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बेसिक इंग्लिश का दूसरा सत्र (कक्षा प्रारंभ : 22 अक्तूबर, शाम 3:30 से 5:30)
Q. Rebooting public sector banks: Comment on the issues of NPA’s in public sector banks.
Apr 22, 2017 Related to : GS Paper-3

Ans :


The public sector banks (PSB’s) in India are facing the issue of increasing bad debts and non –performing assets. The bad lending is cause of concern for Indian banking sector, particularly to the state owned banks. Though PSB’s command large deposit base in comparison to other banks, but considering precarious health of many PSBs, in recent times it has been witnessed that alarming number of depositors have withdrawn their deposits. In this backdrop, as prevention is easier than cure, the government should initiate structural reforms to prevent their recurrence. 

Causes for bad lending-

The bad lending decisions of PSB’s in India are mainly attributed to the issues related to governance. Various governance issues like poor risk management and credit appraisal systems, dual regulation by the RBI and the finance ministry, political interference in lending and top level appointments, as well as the poor compensation and brief tenures of their boards etc are acknowledged as main causes of increasing bad loans.


  • Though government constituted Bank Boards Bureau (BBB) under the leadership of former CAG, Vinod Rai but it has empowered to only address issues related to appointments of chairman and full-time directors. 
  • The BBB’s suggestions are also vetted, and sometimes turned down, by the finance ministry. Even the PJ Nayak committee on bank governance had envisaged the BBB only as an interim step in governance reforms. Hence there is need of larger reforms.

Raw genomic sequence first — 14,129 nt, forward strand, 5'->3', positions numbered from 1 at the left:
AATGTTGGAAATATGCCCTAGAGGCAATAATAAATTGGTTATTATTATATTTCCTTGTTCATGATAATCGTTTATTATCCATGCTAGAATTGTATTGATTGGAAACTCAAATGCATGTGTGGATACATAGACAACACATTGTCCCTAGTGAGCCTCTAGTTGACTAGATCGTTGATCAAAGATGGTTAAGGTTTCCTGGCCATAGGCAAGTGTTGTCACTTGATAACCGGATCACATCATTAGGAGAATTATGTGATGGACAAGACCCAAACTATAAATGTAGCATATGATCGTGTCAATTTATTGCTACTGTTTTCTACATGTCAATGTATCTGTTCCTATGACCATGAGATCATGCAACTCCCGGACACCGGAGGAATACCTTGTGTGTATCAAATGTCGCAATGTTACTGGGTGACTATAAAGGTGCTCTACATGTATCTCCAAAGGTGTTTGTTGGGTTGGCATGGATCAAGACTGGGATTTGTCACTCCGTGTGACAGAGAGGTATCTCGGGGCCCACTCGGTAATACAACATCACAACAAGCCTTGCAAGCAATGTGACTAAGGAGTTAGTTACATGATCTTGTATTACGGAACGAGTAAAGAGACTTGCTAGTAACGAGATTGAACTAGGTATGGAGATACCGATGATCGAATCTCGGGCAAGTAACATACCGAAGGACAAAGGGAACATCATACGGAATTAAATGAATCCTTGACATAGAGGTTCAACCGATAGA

• There is urgent need to curb the political interference in the banks boards and they should be granted required autonomy to manage its affairs. So that political establishment should not use banks to gain political mileage. 
  • The Government transfer its holdings in public sector banks to a separate Bank Investment Company, an autonomous company under government of India and then dilute its equity stake to 50%. Such move will promote competitiveness among PSBs.
  • Government should take steps to professionalise PSB boards and make their employees that they are accountable to their consumers and shareholders.
  • Even central government can consider the legislative changes and modify reporting structures at PSBs so that they fall under the ambit of the Companies Act rather than the Bank Nationalisation Act for a level playing field with private firms.


The public sector banks are facing various issues, mainly the problem of non-performing assets. In current situation, the PSB’s are not able to find sufficient capital, given its fiscal constraints to nurse the distressed banks back to health and it has hardly reassuring for the same depositors. In this backdrop government should bring constructive reforms to make PSB’s viable and competitive.

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